Manufacturers of general wellness products wondering how the U.S. FDA might regulate their goods should check how the agency deals with similar devices, an attorney says.
The FDA issued guidance in January clarifying that products that help manage weight loss, fitness, stress, sleep and other aspects of good health may enter the market unregulated. But Frederick Stearns, with the law firm Keller and Heckman, says the line between regulated and unregulated products may be blurry.
Stearns advises companies to see if similar products are actively regulated. If they are, “it is unlikely anything similar will be exempt” from regulation, he says.
The guidance defines general wellness products as products that maintain or encourage a general state of health without referencing a disease or condition or making claims about health benefits.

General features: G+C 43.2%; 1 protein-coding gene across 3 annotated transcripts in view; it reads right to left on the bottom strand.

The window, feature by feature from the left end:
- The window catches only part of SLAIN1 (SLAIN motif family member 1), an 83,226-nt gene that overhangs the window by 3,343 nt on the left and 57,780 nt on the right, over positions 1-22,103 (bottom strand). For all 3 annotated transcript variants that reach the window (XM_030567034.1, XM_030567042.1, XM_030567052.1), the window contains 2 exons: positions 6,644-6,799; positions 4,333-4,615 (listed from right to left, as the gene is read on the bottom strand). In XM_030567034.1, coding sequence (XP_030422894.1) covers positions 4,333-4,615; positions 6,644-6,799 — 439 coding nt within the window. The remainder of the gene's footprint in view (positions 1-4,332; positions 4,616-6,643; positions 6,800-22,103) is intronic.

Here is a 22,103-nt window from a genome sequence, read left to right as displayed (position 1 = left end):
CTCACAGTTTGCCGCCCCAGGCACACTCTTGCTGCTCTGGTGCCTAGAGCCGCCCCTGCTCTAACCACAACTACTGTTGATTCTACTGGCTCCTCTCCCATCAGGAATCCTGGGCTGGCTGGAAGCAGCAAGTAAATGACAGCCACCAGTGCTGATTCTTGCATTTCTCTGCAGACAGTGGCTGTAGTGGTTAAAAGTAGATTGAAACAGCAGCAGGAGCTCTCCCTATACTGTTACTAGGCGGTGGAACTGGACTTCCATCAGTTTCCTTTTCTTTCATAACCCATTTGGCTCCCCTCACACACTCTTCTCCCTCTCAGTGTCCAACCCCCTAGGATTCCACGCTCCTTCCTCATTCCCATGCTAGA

Generally, if products are of low enough risk, they are exempt from active oversight, Stearns says.
The FDA’s broadening of its exemptions from jurisdiction to include products that claim to reduce the risk or impact of certain conditions as exempt from regulatory jurisdiction “is a surprise, but welcome to industry,” he adds.
According to the guidance, weight management, physical fitness, and stress and sleep management are common subjects for wellness products, provided they don’t reference a disease or condition. Examples include exercise equipment, video games and products such as pulse and food consumption monitors.
Products are not considered low risk if they are invasive or involve technology that risks user safety if controls are not applied, such as lasers that emit radiation.
Stearns notes that FDA’s expansion of its regulatory exemptions, while a welcome development, contains “potential for abuse, since FDA will devote less attention to this category. Enforcement in this area may fall to the FTC to a large extent — such as claims made in advertising.”
Stearns spoke during a recent FDAnews webinar on general wellness apps. — Charlotte Astor